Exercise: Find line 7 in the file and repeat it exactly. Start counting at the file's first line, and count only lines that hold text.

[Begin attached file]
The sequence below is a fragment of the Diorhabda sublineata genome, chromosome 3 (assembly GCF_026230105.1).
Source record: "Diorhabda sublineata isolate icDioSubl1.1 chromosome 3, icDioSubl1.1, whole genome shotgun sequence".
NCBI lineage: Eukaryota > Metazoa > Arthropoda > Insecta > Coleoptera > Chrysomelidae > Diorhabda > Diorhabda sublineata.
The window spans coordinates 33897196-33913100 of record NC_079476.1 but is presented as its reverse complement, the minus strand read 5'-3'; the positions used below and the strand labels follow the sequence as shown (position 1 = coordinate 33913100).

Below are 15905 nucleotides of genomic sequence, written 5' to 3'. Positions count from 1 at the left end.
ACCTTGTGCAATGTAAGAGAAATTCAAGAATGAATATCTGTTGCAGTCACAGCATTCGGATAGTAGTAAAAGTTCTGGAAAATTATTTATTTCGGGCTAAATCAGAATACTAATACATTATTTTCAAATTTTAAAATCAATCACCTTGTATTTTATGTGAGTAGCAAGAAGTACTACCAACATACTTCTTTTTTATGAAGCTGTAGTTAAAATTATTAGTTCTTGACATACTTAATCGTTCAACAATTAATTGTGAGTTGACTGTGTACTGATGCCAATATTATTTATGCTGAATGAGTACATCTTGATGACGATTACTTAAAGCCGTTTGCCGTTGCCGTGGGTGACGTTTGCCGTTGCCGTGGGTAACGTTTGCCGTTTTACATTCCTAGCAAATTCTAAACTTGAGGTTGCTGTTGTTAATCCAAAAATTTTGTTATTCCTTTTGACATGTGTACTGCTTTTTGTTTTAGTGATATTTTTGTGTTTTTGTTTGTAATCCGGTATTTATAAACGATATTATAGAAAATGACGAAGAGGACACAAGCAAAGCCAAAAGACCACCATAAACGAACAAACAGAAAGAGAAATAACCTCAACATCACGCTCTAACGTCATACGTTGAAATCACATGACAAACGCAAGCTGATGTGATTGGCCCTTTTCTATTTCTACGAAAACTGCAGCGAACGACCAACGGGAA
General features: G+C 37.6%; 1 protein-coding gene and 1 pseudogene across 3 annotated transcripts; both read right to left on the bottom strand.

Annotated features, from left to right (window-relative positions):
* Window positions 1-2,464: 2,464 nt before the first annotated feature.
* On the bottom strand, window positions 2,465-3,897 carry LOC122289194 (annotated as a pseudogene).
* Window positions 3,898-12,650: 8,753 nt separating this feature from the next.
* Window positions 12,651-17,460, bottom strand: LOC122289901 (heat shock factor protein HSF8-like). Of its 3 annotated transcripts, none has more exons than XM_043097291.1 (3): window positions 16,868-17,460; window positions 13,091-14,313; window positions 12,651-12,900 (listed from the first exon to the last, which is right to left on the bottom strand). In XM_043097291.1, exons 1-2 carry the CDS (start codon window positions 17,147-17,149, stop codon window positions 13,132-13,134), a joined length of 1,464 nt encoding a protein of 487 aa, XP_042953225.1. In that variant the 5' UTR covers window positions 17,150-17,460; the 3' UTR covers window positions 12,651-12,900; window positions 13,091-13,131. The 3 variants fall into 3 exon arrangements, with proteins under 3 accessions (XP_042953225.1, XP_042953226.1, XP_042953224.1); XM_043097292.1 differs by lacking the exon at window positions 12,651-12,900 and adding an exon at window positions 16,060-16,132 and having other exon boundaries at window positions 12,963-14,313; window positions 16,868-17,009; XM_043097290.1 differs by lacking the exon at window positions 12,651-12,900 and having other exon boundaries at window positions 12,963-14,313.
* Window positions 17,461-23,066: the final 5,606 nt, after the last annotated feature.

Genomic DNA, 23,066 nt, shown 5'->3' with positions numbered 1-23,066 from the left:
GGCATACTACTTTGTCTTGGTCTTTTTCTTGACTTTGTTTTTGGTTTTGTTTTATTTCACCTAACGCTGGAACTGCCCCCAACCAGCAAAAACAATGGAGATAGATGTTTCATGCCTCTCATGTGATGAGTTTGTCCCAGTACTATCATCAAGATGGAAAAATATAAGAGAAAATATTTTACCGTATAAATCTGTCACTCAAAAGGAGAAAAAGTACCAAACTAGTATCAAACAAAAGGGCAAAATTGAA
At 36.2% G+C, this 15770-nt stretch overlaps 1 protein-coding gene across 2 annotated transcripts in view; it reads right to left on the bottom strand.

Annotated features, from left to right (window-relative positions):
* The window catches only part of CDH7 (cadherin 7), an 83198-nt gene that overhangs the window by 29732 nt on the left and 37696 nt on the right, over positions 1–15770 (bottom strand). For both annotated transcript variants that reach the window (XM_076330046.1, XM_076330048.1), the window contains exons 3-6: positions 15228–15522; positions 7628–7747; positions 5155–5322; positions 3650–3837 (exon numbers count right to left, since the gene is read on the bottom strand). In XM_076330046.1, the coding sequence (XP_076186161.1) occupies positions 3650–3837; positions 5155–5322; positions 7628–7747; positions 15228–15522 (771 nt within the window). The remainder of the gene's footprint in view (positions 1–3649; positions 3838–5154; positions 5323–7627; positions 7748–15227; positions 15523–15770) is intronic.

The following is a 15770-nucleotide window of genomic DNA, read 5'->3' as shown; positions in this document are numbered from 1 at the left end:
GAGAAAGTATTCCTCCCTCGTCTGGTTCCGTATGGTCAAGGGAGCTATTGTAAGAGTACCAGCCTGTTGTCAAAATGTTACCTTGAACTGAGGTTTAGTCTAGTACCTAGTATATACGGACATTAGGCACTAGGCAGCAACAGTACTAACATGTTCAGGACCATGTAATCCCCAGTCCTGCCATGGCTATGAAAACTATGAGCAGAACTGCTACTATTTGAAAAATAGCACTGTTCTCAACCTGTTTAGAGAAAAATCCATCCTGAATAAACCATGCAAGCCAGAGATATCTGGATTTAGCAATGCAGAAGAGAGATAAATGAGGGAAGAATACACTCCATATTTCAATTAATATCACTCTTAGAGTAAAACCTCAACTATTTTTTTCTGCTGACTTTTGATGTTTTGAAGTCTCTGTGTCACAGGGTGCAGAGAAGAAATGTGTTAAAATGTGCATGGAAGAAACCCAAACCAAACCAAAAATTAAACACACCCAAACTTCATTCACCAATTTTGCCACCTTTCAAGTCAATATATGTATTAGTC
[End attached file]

General features: G+C 37.6%; 1 protein-coding gene and 1 pseudogene across 3 annotated transcripts; both read right to left on the bottom strand.